Le curatif, le palliatif… quelle importance ? L’expérience de parents ayant accompagné leur enfant dans la grande maladie et la fin de vie
Fortin, S., Lessard, S. et Lajeunesse, A. (2023)
Enfances Familles Générations [En ligne]
Research Framework: In serious illness, the proliferation of therapeutic possibilities often delays the moment when death is foreseen and when palliative care, too often associated with the end of life and death, is introduced into patients’ care paths. In this context, pediatric palliative care tries to play an active role in the care relationship, beyond the idea of treatments for recovery.
Objectives: Our aim is to better understand the moment when palliative care becomes a possibility in the trajectory of serious illness, and how it is represented. We examine how palliative care fits into the parents’ experience, as well as the way in which their experience of serious illness, and more so the relational dimension of the end of life, is expressed.
Methodology: We draw on the testimonies of parents whose children suffered major illness and death. Through individual semi-structured interviews between 2017 and 2019, we collected the stories of 16 Montreal children and adolescents (10 boys and 6 girls aged between a few weeks to 19 years) with a genetic or rare disease, cancer or multiple chronic conditions of migrant and non-migrant background.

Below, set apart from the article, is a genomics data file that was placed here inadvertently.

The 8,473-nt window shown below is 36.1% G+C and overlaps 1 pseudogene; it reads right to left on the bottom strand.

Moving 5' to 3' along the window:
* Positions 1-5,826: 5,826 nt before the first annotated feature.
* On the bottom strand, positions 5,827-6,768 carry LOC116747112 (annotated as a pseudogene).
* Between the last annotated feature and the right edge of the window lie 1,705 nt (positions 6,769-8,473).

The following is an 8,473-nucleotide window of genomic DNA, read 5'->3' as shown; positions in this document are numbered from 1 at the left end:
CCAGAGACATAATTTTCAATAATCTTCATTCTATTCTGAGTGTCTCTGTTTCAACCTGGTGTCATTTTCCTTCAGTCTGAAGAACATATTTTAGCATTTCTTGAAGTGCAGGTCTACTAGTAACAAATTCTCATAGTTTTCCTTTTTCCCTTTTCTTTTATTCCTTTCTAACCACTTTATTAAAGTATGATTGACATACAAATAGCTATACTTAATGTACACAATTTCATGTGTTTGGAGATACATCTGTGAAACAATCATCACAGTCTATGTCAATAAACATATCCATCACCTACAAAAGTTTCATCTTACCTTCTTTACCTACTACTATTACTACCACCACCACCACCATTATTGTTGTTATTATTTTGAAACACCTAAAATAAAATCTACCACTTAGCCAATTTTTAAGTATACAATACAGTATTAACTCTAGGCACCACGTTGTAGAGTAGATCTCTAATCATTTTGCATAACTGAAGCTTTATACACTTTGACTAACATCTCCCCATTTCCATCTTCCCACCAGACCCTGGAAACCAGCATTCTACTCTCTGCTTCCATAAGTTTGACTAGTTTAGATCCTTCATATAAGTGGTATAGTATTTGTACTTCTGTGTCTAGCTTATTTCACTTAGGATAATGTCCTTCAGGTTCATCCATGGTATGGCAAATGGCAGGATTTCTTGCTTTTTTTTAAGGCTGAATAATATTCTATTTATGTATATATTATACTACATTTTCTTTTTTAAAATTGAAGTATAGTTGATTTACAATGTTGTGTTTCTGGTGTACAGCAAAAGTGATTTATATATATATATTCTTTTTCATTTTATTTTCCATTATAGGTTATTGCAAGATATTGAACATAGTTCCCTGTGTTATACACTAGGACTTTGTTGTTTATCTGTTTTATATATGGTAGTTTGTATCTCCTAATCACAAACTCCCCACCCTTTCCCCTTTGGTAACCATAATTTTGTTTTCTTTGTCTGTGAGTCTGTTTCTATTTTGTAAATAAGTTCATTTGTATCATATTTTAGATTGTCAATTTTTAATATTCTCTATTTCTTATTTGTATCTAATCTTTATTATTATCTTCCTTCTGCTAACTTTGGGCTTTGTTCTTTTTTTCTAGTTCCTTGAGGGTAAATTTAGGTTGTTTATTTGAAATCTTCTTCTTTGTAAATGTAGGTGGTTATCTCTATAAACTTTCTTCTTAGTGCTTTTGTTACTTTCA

Results: Not only is the type of illness an important figure in the palliative care trajectory, care and the families’ profiles also shape their perception of a (nonetheless) positive experience of their child’s end of life.
Conclusions: Curative/palliative therapeutic perspectives have little bearing on our participants’ satisfaction with care at the end of life, as long as a therapeutic trust bond is present between the family and the health care team. Both positively and negatively, this bond of trust influences the pediatric care relationships and major illness trajectories, as well as the end-of-life experiences of loved ones.
Contribution: Through the experiences of children at the end of life as shared (mostly) by mothers, this paper discusses both curative and palliative perspectives as chosen by the parents of children facing a poor prognosis. Beyond the different philosophies that inhabit these approaches, the quality (and continuity) of the relationships established with care providers is a determining factor in the quality of the experiences documented through our study.